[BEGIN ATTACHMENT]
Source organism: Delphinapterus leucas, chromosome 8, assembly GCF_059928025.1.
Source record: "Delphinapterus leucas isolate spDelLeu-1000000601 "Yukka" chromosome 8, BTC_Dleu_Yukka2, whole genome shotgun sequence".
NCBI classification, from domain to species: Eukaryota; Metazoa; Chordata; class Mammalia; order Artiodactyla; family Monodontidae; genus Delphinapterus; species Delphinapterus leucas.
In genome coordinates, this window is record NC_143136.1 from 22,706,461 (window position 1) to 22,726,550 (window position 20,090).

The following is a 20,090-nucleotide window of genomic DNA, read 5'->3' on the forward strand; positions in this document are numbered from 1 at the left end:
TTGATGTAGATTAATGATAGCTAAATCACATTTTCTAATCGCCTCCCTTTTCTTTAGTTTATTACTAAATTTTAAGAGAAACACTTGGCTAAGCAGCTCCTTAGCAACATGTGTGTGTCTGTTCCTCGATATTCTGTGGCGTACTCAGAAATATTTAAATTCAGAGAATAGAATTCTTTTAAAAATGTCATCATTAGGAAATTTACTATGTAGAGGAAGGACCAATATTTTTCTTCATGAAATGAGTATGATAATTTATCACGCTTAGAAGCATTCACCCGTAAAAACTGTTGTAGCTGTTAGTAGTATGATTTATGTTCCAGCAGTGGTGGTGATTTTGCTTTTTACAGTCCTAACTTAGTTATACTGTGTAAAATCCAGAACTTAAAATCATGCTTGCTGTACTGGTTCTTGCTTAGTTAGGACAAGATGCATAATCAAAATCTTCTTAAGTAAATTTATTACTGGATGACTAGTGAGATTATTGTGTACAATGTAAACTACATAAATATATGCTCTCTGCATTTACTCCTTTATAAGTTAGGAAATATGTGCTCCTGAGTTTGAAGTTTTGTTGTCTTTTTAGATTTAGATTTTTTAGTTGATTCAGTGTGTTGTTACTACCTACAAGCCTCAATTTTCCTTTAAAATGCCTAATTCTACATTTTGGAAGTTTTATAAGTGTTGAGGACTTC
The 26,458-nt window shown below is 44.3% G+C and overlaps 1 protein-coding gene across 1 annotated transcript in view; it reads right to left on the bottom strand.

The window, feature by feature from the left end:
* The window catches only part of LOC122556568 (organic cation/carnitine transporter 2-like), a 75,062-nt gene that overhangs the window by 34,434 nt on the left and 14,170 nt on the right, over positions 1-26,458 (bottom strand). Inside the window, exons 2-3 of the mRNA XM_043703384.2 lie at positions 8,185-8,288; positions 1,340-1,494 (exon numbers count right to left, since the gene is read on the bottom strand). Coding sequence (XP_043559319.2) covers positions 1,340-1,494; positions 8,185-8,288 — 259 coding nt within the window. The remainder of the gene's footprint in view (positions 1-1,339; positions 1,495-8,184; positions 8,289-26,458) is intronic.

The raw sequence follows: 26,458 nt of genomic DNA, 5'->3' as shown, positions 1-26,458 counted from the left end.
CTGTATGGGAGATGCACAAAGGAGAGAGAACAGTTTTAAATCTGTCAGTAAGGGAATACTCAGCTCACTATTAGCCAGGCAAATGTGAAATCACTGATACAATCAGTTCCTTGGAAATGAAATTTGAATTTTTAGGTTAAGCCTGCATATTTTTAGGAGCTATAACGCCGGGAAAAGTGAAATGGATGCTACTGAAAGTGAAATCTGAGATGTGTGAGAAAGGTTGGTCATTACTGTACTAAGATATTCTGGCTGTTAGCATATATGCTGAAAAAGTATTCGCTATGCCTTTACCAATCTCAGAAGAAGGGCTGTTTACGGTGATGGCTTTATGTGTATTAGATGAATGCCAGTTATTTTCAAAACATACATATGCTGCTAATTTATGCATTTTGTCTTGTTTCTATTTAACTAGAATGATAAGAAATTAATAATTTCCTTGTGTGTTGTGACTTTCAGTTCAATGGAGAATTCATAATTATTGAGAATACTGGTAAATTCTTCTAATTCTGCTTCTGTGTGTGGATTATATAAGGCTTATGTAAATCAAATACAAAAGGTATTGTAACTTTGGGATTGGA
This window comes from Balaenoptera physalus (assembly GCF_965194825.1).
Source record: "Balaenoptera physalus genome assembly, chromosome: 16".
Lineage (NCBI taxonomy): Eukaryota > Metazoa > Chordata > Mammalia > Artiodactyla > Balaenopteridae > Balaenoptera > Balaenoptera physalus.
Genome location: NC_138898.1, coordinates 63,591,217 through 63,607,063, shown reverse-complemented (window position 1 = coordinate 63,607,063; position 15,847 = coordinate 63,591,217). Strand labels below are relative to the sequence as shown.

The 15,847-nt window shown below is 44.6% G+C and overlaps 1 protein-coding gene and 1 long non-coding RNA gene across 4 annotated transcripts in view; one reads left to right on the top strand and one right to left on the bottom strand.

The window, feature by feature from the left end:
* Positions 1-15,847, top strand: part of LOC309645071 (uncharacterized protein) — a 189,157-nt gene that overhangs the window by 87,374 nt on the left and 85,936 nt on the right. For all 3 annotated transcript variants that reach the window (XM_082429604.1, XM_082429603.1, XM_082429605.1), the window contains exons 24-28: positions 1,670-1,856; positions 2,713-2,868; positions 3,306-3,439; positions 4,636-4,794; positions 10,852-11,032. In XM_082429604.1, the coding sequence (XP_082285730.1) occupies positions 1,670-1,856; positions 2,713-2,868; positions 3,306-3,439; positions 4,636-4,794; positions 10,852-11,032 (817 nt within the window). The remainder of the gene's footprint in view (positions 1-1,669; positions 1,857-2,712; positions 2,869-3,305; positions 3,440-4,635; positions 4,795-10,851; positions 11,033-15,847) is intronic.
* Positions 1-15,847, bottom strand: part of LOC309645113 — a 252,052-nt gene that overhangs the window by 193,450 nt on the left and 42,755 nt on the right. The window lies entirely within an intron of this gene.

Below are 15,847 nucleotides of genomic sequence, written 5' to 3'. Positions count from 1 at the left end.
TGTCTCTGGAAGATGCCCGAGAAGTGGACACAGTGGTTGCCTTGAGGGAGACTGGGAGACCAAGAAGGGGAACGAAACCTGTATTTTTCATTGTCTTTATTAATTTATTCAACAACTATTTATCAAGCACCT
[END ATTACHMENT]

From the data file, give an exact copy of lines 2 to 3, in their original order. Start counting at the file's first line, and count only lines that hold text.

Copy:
Source record: "Delphinapterus leucas isolate spDelLeu-1000000601 "Yukka" chromosome 8, BTC_Dleu_Yukka2, whole genome shotgun sequence".
NCBI classification, from domain to species: Eukaryota; Metazoa; Chordata; class Mammalia; order Artiodactyla; family Monodontidae; genus Delphinapterus; species Delphinapterus leucas.